What’s your favourite quote?

Honestly, anything by Toni Morrison or Maya Angelou. A particular quote of Toni's that I love for its simplicity is ‘Correct what you can, learn from what you can’t’, the perfect mantra for any entrepreneur. If I find a particularly good quote, I like to pin it up for a motivational boost.



The websites I use most frequently are…

I spend far more time than I should on social media, especially Instagram and Pinterest which are both great sources of inspiration, information and discovery. Instagram has been useful for finding and reaching out to other small business owners, helping me to grow my network and explore potential collaborations. I am ‘old-school’ in a sense and always keen to move conversations offline to meeting face-to-face or at least a chat over the phone. This year has served as a powerful reminder of the importance of physical connection and how bland life can be without it.

I am who I am today because of...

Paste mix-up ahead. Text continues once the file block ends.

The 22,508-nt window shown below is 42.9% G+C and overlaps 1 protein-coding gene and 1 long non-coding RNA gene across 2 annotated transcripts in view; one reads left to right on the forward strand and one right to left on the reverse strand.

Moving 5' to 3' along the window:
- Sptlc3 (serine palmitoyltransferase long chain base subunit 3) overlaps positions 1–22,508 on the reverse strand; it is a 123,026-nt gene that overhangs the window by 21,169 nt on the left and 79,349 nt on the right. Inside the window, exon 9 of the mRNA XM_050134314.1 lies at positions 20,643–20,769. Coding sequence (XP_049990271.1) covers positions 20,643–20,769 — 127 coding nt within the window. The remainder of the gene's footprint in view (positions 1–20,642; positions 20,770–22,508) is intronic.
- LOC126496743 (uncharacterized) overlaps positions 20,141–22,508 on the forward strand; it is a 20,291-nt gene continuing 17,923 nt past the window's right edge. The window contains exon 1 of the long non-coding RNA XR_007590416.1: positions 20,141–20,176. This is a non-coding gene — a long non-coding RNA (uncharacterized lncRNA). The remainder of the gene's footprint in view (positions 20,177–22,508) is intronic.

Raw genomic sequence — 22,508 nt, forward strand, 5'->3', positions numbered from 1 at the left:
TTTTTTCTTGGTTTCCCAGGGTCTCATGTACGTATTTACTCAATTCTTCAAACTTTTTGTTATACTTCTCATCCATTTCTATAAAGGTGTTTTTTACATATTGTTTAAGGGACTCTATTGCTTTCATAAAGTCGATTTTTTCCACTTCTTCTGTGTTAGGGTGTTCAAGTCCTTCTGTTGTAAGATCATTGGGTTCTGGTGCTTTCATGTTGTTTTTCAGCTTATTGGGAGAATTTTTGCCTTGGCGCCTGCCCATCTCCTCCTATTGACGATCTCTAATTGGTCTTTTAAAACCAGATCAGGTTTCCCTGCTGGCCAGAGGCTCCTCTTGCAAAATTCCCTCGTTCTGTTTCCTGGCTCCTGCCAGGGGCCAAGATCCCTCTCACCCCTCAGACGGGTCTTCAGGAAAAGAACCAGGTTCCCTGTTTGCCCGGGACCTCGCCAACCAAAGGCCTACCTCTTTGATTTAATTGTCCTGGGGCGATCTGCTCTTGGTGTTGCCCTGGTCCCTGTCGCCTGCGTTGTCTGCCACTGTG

What my mother taught me about racism. My first memory of a racist encounter was at infant school, just before my fifth birthday, where I was labelled a probable thief by a classmate because of my race. I went home in need of answers and reassurance and learned that in these situations, the moral high ground was ALWAYS mine, end of discussion. I became very used to rising above micro-aggressions. My desire was not to challenge the nonsense of it all but instead to pour my energy into being my authentic self, which in itself is an act of defiance. This has meant taking up space in areas where people who look like me are in scarce representation, from attending one of London’s top private schools to ascending to a position of leadership in the retail luxury market. Always with the quiet confidence that I have the right to pursue my ambitions to the full. Fast forward to my 40s and I still have the same mindset.

The best advice I give to others starting out is…

Be prepared to fail. It is inevitable. And you will learn more this way.

In five years I would like to be…

Able to look back at 2020 as a year of change and progress. This pause moment has prevented us from continuing to look away, allowing us to re-evaluate our sense of community, both locally and globally.

By Nancy Alsop
July 2020

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Nancy Alsop

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Nancy is a magpie for the best in design and culture.